Treatment for amblyopia is most effective when started in young children less than seven years old. Response to treatment in older children is much less effective. Most eye care professionals treat amblyopia by placing an opaque adhesive patch, or eye bandage, on the skin to cover the unaffected eye. This forces the child to use the eye with amblyopia, which stimulates vision in the eye with amblyopia and helps the part of the brain that manages vision to develop more completely.
However, many children do not like the appearance of the eye patch and the accompanying social and psychological stigma and will not fully cooperate, which can lead to treatment failure. Also, patching forces a child to use an eye that has poor vision, often making compliance difficult for active children. Unless it is successfully treated in early childhood, amblyopia usually persists into adulthood, and is the most common cause of monocular (one eye) visual impairment among children and young and middle-aged adults. Consequently, it is crucial for children to comply with treatment.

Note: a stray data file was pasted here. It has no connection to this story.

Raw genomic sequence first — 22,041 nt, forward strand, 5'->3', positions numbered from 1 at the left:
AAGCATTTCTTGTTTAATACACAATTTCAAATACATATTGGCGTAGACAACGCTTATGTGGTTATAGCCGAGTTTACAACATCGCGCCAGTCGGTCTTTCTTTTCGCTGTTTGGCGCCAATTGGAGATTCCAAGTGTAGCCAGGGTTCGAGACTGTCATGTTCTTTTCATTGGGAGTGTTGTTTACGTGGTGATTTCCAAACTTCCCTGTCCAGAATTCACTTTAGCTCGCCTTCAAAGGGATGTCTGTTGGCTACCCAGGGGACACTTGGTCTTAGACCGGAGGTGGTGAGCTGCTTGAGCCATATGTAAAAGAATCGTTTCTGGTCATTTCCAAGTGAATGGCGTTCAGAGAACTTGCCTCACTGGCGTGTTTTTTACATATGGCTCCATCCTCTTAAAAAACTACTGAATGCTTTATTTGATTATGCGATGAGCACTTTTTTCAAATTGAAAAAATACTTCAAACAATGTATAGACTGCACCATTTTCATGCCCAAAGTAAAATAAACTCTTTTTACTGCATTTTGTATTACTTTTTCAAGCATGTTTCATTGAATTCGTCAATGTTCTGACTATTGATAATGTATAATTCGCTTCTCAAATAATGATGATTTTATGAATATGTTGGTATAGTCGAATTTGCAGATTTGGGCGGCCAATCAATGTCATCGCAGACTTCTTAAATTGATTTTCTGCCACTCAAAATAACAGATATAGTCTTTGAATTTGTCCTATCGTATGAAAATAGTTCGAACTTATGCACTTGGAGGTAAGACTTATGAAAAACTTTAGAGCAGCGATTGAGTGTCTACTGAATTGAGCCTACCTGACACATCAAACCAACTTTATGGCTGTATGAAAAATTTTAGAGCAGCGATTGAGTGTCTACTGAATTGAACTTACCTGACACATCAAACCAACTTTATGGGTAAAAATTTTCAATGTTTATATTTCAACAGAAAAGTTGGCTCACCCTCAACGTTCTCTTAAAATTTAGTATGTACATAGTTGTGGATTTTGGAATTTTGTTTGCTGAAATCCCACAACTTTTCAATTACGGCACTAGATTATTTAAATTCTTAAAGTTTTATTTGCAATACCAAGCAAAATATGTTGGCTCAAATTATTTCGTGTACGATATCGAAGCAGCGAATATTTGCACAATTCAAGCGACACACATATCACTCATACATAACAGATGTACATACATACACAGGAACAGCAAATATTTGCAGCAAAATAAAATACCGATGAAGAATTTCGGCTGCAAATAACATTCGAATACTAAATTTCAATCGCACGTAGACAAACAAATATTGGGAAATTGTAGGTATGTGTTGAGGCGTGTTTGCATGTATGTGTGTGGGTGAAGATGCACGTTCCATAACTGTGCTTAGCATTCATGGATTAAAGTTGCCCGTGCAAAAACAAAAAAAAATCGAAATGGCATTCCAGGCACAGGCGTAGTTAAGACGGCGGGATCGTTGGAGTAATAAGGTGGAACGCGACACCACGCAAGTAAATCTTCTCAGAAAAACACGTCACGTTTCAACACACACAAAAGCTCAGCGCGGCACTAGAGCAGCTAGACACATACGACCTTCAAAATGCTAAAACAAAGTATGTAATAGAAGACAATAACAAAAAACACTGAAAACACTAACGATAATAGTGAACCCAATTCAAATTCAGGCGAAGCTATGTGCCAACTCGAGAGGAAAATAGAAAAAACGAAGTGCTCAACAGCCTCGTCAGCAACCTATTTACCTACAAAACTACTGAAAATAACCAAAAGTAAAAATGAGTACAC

The atropine eye drop works by temporarily blurring vision in the unaffected eye, thereby forcing the eye with amblyopia to be used. This strengthens it and improves vision. The advantage of atropine treatment is that the parent simply places a drop in the childs eye once a day. With patching, the parent must monitor the child wearing the patch for six or more hours each day for many weeks or months.
In the Amblyopia Treatment Study, 215 children were randomly assigned to receive patching, and 204 were ass
Contact: Michael Coogan
NIH/National Eye Institute